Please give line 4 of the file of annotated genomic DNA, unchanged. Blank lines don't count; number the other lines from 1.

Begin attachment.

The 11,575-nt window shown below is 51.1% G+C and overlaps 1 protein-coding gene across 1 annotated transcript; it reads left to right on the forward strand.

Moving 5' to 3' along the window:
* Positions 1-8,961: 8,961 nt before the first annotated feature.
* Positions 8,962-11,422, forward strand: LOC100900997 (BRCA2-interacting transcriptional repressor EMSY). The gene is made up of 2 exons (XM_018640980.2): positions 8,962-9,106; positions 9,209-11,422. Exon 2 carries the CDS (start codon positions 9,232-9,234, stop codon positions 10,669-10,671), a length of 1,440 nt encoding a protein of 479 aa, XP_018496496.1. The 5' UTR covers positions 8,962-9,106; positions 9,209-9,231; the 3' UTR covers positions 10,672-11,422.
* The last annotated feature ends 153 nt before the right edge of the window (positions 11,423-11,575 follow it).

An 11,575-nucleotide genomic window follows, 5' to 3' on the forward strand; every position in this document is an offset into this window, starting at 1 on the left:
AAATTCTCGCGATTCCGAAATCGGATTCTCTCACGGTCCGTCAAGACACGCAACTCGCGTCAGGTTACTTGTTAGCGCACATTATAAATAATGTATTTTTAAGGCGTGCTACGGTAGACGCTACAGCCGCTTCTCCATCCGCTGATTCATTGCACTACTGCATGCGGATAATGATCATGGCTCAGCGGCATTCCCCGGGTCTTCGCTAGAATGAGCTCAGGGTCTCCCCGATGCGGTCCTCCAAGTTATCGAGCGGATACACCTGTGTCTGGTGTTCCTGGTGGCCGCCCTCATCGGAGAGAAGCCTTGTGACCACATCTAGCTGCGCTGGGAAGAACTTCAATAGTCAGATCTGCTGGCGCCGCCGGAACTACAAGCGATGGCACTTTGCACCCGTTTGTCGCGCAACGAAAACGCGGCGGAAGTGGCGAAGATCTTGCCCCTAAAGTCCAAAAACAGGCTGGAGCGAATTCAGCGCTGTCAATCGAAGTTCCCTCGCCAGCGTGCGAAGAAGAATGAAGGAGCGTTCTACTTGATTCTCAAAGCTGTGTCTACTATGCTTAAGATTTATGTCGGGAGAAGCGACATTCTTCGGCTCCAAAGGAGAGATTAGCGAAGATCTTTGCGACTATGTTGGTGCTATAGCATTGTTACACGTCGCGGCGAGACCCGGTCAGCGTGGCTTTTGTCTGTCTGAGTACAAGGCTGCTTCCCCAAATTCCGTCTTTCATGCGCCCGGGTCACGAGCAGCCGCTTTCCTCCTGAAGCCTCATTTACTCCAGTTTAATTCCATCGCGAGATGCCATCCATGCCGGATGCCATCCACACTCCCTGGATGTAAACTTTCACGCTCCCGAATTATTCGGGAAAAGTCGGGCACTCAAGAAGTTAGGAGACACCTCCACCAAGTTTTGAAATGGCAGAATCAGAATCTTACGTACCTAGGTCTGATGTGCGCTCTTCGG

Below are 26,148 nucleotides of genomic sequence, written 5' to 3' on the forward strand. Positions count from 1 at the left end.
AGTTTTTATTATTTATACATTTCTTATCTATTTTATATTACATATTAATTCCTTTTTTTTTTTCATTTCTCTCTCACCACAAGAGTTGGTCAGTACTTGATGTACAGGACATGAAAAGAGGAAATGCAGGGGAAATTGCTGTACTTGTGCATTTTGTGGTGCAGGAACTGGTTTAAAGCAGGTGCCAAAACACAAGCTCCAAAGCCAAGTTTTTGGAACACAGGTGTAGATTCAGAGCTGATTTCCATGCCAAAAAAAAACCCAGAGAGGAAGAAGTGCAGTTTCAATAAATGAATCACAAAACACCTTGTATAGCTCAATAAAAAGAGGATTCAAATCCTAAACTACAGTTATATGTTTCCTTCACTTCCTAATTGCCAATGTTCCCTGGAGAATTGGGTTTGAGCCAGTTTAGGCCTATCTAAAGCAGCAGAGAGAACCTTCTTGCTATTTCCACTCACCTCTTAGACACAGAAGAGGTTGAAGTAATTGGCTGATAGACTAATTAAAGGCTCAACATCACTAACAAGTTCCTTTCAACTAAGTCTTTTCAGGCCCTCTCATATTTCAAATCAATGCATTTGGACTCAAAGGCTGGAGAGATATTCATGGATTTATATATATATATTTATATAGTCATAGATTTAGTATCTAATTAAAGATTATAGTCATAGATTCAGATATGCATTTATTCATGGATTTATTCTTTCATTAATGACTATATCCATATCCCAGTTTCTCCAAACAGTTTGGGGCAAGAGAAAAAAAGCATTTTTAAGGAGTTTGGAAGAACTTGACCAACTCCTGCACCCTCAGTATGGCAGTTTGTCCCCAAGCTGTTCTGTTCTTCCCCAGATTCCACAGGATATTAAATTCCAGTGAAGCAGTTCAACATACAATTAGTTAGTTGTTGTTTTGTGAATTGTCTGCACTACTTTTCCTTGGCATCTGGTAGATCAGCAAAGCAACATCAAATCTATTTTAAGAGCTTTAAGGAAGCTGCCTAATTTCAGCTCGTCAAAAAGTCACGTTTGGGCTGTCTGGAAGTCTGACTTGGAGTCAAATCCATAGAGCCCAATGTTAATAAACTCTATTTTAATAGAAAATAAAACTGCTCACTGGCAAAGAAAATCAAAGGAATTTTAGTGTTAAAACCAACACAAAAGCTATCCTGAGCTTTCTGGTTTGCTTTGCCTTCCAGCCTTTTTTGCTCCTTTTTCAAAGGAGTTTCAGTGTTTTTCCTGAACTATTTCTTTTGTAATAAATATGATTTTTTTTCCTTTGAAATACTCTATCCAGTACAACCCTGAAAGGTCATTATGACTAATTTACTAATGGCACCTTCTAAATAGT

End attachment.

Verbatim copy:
* Positions 8,962-11,422, forward strand: LOC100900997 (BRCA2-interacting transcriptional repressor EMSY). The gene is made up of 2 exons (XM_018640980.2): positions 8,962-9,106; positions 9,209-11,422. Exon 2 carries the CDS (start codon positions 9,232-9,234, stop codon positions 10,669-10,671), a length of 1,440 nt encoding a protein of 479 aa, XP_018496496.1. The 5' UTR covers positions 8,962-9,106; positions 9,209-9,231; the 3' UTR covers positions 10,672-11,422.